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Downtown’s Manuela Is So Magical the LA Weekly Critic Nearly Forgot the Food

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“Lucky-ass” chickens are involved, says Besha Rodell

Joshua Targownik

This week, Besha Rodell reviews Manuela, the Arts District restaurant that’s a part of the Hauser Wirth & Schimmel art gallery. The LA Weekly critic begins the review by noting that “food is, perhaps, the least important thing about Manuela. There's so much else that's so perfectly right for its time and place that it barely matters what you're eating.” That has a lot to do with the gorgeous art that adorns the walls of the restaurant, and with some “lucky-ass chickens:”

There's something genuinely magical about stepping in off the street, into the antique warehouse and down a wide hallway, and discovering an expansive space, open to the sky, with Manuela on one end, spilling out into the courtyard. Through an arching open doorway on another side is the raised-bed organic garden and the chicken coop, which is nicer and bigger than many apartments in the area. Those are some lucky-ass chickens. [LAW]

B. Rod does take issue with some rather pricey starters:

So, what of the food? Well, there are $10 hushpuppies. They're served with molasses butter and are made from antebellum cornmeal that costs $5 a pound, and they're hot and crisp and taste of corn, but still. I've filed them away for joke fodder the next time I see my Southern in-laws: "Guess what the artsy folks in Los Angeles eat? Ten-dollar hushpuppies!" [LAW]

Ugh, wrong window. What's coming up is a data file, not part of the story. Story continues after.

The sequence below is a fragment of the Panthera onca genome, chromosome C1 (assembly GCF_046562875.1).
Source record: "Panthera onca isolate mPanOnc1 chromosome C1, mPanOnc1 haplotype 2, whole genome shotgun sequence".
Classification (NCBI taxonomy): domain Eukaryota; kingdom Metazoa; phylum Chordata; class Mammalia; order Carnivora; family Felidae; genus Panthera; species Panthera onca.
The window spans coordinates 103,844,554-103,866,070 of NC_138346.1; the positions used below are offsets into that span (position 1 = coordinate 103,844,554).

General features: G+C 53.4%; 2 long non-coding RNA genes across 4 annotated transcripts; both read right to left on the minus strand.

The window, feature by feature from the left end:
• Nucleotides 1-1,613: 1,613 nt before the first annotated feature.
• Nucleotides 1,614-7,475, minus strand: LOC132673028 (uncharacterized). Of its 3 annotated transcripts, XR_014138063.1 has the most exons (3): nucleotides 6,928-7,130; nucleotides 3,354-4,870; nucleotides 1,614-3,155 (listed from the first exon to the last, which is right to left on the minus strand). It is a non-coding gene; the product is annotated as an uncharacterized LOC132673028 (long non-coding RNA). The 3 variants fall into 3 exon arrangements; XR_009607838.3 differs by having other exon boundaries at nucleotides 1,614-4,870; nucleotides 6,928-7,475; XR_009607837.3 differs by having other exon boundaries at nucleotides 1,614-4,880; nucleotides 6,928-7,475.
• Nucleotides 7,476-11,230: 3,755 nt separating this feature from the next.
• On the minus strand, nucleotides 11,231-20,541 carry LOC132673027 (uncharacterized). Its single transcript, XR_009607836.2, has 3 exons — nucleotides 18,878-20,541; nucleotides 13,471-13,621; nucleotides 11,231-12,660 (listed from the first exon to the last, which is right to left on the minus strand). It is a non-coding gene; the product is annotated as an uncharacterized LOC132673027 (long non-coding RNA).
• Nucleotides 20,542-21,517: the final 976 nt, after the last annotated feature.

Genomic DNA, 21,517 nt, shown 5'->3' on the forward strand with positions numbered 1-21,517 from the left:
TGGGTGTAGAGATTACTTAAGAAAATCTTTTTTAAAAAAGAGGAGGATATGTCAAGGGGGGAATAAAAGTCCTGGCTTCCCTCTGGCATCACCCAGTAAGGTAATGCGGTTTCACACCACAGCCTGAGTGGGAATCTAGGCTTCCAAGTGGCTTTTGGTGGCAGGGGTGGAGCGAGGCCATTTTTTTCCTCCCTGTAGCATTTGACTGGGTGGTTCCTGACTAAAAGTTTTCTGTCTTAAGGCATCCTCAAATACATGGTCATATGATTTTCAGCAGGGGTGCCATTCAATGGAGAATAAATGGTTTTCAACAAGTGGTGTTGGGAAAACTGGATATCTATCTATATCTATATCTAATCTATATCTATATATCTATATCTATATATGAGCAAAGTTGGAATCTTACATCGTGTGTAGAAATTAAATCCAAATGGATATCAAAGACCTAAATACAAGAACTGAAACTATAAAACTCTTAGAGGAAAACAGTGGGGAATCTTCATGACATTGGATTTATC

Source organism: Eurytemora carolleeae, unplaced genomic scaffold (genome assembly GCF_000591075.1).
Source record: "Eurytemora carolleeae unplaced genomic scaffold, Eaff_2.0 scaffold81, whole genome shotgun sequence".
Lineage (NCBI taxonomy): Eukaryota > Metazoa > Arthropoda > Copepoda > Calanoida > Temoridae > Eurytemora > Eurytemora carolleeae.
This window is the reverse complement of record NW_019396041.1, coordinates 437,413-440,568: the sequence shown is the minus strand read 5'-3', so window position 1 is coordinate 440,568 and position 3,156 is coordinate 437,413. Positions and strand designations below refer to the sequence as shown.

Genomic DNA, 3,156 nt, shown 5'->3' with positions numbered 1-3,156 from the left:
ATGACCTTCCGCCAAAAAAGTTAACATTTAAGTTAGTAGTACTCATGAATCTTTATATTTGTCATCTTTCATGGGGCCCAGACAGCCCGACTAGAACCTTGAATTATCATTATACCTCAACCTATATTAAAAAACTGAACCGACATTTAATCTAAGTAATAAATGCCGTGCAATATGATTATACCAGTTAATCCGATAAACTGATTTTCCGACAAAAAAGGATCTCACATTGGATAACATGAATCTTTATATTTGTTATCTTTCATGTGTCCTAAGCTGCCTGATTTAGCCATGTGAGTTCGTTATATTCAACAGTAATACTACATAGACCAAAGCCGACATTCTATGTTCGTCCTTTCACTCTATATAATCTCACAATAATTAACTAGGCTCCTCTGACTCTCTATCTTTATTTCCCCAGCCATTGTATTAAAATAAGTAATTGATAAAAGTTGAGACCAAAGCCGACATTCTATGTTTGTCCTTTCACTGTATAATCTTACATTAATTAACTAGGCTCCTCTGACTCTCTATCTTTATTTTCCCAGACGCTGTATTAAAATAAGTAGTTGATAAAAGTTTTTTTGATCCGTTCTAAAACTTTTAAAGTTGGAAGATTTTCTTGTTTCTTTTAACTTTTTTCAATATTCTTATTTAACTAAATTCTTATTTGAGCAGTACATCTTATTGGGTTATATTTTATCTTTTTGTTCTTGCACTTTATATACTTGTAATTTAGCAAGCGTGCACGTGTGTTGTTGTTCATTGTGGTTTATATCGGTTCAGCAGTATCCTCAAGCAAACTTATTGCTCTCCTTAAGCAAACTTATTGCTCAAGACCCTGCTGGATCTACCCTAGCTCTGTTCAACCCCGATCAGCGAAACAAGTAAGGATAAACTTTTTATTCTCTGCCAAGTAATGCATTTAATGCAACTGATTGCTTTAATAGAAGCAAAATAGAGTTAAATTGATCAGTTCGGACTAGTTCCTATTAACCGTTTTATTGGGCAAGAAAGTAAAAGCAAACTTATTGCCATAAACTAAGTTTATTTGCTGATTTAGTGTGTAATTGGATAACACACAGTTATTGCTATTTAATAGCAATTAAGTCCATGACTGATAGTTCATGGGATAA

And the mediocre entrees:

I had less success with larger dishes, particularly a cornmeal-dusted catfish that was watery and bland and did nothing to relieve that fish from its soggy, muddy-tasting reputation. A bacon-wrapped elk loin was very rare and almost disconcertingly tender — I assumed it was the product of a sous vide preparation, given its uniform bloody softness, but the chef says there's no sous vide at play. [LAW]

Although Besha also notes some pretty serious service flaws, it all seems besides the point, as the critic notes, “Manuela is a mighty success despite the food and service issues.” Ultimately she concludes, “it's the promise of what the Arts District is becoming, where magical spaces exist that combine art and food and drink and nightlife and architecture. And also chickens.”

Manuela earns two stars.

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